Why we don't need to be afraid of crying!

Let’s talk about crying.


In particular, crying around sleep and sleep training, but this is also relevant to other aspects of parenting.


Crying is something we talk about a lot when I do one on one consultations with families as it tends to be one of the biggest hurdles for parents when it comes to making changes to their little one's sleep.


I get it, no one likes listening to their child cry.


Our first instinct as parents is usually to jump in straight away and fix things in order to stop the crying because, let's face it, the crying makes us uncomfortable.


But crying is communication and it’s also a healthy expression of feelings.


We don’t need to be afraid of crying.


Of course, we can always aim to minimise crying by pre-empting our kid’s needs. We can do this by following a routine, so for example, they aren’t crying out of hunger because we’re feeding them at regular times, or they’re not crying from being tired because we know when naps are due, and we put them down before they get to the point of exhaustion.


But, if your child is frustrated, angry or just sad we don’t necessarily want to always distract them away from those feelings or give in to unreasonable requests in order to stop the crying.


If you always immediately try to stop the crying, whatever the situation is, this will eventually lead to your child thinking that crying is bad or shameful. They won’t have the opportunity to learn how to process their feelings in a healthy way and they can start bottling their emotions.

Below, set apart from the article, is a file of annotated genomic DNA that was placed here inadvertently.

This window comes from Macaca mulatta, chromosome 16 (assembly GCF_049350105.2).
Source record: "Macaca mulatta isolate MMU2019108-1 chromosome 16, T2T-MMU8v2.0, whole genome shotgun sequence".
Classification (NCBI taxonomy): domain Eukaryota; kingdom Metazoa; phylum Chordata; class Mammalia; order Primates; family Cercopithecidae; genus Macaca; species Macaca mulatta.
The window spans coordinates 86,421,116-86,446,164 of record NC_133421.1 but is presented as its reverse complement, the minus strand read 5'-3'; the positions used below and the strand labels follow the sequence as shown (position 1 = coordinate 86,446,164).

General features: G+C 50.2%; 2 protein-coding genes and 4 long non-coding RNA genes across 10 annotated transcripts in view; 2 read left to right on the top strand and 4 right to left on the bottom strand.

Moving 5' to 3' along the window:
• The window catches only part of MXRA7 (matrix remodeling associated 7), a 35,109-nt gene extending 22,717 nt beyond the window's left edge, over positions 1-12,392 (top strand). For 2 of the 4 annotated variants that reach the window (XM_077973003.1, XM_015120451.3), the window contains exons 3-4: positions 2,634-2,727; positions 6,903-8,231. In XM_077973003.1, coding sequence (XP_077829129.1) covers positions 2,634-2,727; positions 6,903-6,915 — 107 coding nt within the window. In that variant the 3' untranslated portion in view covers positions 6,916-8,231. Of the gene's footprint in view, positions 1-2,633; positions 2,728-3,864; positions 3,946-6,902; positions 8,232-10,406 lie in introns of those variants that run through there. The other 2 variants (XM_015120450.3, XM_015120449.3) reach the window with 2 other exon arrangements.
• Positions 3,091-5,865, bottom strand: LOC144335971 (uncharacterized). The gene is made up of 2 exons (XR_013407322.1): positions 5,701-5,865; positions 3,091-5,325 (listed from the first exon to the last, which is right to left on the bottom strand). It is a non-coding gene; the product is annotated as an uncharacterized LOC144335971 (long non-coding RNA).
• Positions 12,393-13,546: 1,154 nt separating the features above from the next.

Let’s say you give your toddler the iPad to watch while you prepare dinner. When it’s time to take it away they cry.


Now, you could give it back them or say “ok, one more video” so they stop crying. I’m sure we’re all guilty of doing this at some point, but most of the time we will follow through and take it away because we know that it’s not good for them to spend too much time on screens and if we keep giving in to “one more video” then this is what they’ll expect each time.


When the crying starts when you take the iPad away, instead of distracting them with another activity straight away, we can support them through their feelings of frustration or disappointment.


Name the feeling and ok it - “you are upset that I told you to turn off the iPad. You wanted to keep watching, it’s ok to be angry with me.”


This won’t stop them from crying straight away but they will start to recognize and name their own feelings; they’ll feel confident expressing their feelings and they’ll learn how to work through those feelings.


So, let’s look at this is terms of sleep and sleep training, because it frustrates me when parents are told it’s not ok to let their children cry during the process of settling to sleep.


The idea that crying during settling is bad goes hand in hand with the idea that sleep training is synonymous with cry it out. The anti-sleep training movement will also have you believe that controlled crying and even in-room settling methods are damaging because they view any crying as being inherently bad.


Crying isn’t bad! Crying is feeling and no feeling is bad. Everyone is allowed to feel how they feel, when they feel it.


So, when someone tells you that allowing your baby to cry while settling to sleep is bad because it teaches them to give up, teaches them that you’re not coming and that they just learn to stop signalling to you overnight, don’t listen to them.


I am yet to meet a sleep trained baby who sleeps through the night forever more without ever crying out for their parents ever again. A sleep trained baby will still wake overnight if something is wrong, like when they are sick, scared, or for a million other reasons, and they still signal to their parents for help. And guess what!? Their parents respond and go to them. So, the idea that sleep training teaches your baby to give up and not cry any more is utterly ridiculous.